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  Quote kirium81 Quote  Post ReplyReply Direct Link To This Post Posted: Dec/28/2012 at 7:25am
Originally posted by djmaya

Get a Fish! It is simply amazing for tree. It will help with super tight turns and you float even at 1/2 a mile per hour.

If you ride enough and can invest in a pow board, this makes a huge difference as others here stated. But if you don't ride enough to get another board, try putting your settings back. This can help with keeping your weight back. And like others said, scan farther down the slopes that you normally would. You should always try to see your next 2-3 turns. Also be cautious if you see a big pow stash along a groomed run that you want to hit. It just might be untracked because its a flat and other people left it alone knowing they would get stuck if they went in. Definitely helps going with someone that knows the resort well to avoid flat parts. Or than that, its all the same as everything else, just keep trying. Hitting pow through trees is definitely an amazing part of boarding.  
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  Quote shwazy Quote  Post ReplyReply Direct Link To This Post Posted: Dec/28/2012 at 7:32am
try not to be passive...and take a more active rather than reactive approach.  When I get in the mindset of that I am in control of dictating my turns as opposed to the trees dictating my turns the flow increases and the run is always more satisfying.  Please do not interpret this as being a crazy fool :)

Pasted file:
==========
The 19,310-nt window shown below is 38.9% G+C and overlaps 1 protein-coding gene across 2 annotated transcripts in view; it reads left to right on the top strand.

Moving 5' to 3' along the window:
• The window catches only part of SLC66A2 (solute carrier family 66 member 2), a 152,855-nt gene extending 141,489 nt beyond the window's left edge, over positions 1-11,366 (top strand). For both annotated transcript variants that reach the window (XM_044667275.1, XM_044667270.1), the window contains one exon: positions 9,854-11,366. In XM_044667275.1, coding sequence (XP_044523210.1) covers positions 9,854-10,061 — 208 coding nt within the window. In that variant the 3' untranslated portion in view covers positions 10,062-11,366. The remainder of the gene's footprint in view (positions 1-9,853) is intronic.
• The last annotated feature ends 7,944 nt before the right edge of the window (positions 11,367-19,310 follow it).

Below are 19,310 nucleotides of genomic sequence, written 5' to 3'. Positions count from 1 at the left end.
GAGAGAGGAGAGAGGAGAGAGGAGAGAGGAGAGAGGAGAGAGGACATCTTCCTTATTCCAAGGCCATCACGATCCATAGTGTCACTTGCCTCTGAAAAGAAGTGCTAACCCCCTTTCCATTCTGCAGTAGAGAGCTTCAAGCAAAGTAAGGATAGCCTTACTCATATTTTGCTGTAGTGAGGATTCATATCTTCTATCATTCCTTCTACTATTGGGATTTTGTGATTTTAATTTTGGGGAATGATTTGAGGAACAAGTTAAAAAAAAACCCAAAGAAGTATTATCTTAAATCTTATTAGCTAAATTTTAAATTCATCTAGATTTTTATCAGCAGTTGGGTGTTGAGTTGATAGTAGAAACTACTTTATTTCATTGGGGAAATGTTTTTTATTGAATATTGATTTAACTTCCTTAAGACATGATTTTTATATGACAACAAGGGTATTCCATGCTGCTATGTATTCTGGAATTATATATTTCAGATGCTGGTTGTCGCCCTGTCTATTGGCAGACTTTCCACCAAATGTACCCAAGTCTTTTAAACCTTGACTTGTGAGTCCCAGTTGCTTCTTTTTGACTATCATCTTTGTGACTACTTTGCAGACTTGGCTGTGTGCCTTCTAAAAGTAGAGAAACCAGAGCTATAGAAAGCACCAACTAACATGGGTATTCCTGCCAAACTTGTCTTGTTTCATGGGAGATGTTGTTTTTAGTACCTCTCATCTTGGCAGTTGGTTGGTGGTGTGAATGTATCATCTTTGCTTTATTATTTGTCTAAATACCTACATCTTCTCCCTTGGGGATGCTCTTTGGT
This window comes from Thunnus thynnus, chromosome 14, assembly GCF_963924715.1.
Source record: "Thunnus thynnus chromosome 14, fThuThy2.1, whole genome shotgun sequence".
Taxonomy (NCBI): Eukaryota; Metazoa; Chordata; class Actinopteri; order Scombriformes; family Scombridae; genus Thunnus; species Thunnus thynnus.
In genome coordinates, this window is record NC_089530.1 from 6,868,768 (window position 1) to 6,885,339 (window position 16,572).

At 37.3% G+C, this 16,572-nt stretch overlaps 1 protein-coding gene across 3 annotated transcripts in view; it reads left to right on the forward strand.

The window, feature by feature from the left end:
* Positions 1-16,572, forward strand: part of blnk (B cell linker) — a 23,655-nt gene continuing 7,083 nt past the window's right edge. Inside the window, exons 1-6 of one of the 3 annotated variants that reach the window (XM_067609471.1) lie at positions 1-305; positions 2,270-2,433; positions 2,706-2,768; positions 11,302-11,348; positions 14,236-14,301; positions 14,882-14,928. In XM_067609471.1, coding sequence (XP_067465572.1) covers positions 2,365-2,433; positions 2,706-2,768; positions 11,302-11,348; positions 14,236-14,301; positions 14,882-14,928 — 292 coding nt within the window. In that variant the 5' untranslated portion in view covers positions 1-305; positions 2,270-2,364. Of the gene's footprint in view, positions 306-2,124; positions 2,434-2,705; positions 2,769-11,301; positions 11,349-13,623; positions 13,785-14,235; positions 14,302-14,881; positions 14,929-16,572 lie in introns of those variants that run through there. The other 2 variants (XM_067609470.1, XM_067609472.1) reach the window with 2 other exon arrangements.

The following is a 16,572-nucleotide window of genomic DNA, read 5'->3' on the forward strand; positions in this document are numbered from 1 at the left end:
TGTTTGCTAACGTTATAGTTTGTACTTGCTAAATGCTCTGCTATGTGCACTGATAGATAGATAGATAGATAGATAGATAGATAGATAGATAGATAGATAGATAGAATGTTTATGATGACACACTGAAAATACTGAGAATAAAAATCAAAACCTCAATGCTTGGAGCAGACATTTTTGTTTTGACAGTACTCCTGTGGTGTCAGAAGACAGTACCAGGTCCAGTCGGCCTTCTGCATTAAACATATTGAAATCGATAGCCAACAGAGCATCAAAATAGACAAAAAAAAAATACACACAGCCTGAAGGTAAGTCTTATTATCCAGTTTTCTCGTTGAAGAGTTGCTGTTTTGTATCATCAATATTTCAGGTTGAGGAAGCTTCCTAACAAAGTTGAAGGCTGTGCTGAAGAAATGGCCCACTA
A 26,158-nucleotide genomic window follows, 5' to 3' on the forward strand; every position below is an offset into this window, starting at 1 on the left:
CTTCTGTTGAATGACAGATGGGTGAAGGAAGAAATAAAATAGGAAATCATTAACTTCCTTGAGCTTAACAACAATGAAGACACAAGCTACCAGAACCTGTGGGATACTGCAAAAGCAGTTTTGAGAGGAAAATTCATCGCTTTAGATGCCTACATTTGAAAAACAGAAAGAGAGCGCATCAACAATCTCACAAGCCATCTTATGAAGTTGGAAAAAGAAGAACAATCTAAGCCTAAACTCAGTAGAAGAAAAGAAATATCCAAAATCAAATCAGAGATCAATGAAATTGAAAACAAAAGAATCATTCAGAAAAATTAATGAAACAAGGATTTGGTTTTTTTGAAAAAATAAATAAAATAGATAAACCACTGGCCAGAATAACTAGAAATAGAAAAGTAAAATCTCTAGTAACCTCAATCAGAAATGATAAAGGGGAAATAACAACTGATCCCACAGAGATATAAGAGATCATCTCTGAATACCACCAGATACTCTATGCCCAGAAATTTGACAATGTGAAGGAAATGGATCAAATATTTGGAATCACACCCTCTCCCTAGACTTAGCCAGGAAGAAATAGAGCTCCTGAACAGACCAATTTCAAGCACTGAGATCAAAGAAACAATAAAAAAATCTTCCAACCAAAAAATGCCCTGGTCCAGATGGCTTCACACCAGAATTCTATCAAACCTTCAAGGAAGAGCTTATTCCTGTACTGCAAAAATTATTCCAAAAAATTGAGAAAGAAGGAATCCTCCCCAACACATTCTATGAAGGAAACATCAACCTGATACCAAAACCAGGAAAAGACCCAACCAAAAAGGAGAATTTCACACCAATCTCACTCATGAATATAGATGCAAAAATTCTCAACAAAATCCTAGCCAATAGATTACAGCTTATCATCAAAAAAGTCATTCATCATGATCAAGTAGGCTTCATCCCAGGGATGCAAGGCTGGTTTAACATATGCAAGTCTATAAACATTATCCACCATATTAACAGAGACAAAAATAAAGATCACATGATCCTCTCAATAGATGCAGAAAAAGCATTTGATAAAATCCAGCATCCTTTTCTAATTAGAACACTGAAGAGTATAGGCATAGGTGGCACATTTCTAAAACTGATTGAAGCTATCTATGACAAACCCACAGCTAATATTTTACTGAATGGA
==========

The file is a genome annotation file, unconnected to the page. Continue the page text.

You can practice falling leaf style turns on groomers and try and get them as tight as possible in quick succession.  In Tahoe we have super tight tree runs where the ability to turn quickly back and forth while checking speed in steeps is very helpful in my opinion.

Getting a pow specific board is priority number one in my view.  Riding a fuller rockered board or a pow specific 20mm taper or more board can really help and increases stoke.
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  Quote Angry Midget Yo Quote  Post ReplyReply Direct Link To This Post Posted: Dec/28/2012 at 8:55am
Originally posted by humblerooster

A little tip for tree runs is, when you get scared avoid trying to grab a tree at all costs. Two of my friends tree riding, one grabs a tree BOOM broken wrist, the other is right behind him grabs the same tree BOOM broken wrist. Make sure you avoid it.

I would take a broken wrist over falling into a tree well.
Sessions sucks hairy monkey balls, the end.
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  Quote Muse25 Quote  Post ReplyReply Direct Link To This Post Posted: Dec/28/2012 at 9:55am
Awesome advice! Thanks guys!! I was also wondering when doing my turns what my weight ratio should be, front and back? I find my weight more on the back and follow through with my front. I would say, 75% on my back and 25% on my front, to keep the nose up. (I always think the nose would get way too much powder build up on top of it and I get stuck) . Should I just put my stance more to the back? This is when I'm very grateful for the EST feature on my board.
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  Quote | | | bryman | | | Quote  Post ReplyReply Direct Link To This Post Posted: Dec/28/2012 at 10:00am
It's been aluded to above, but the best advice is to look between the trees, not at them.  I learned that 100 years ago mountain biking and it's still great advice.  Generally speaking you will ride where you are looking.  And go real fast
 
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  Quote vicente Quote  Post ReplyReply Direct Link To This Post Posted: Dec/28/2012 at 6:20pm
wax make sure you've got a good wax job it will do wonders towards keeping you from getting stuck and getting back up to speed when you have to slow way down.
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  Quote Commissar Quote  Post ReplyReply Direct Link To This Post Posted: Dec/29/2012 at 9:21am
how tight of tree runs are you guys talking about?  I went in Winter park a couple years ago, and my buddies went through a very thick wooded area.  Did not care for that too much, as I kept falling and getting stuck.  They are a lot better than me, but we come from IA so not the best at anything, no place to proactice.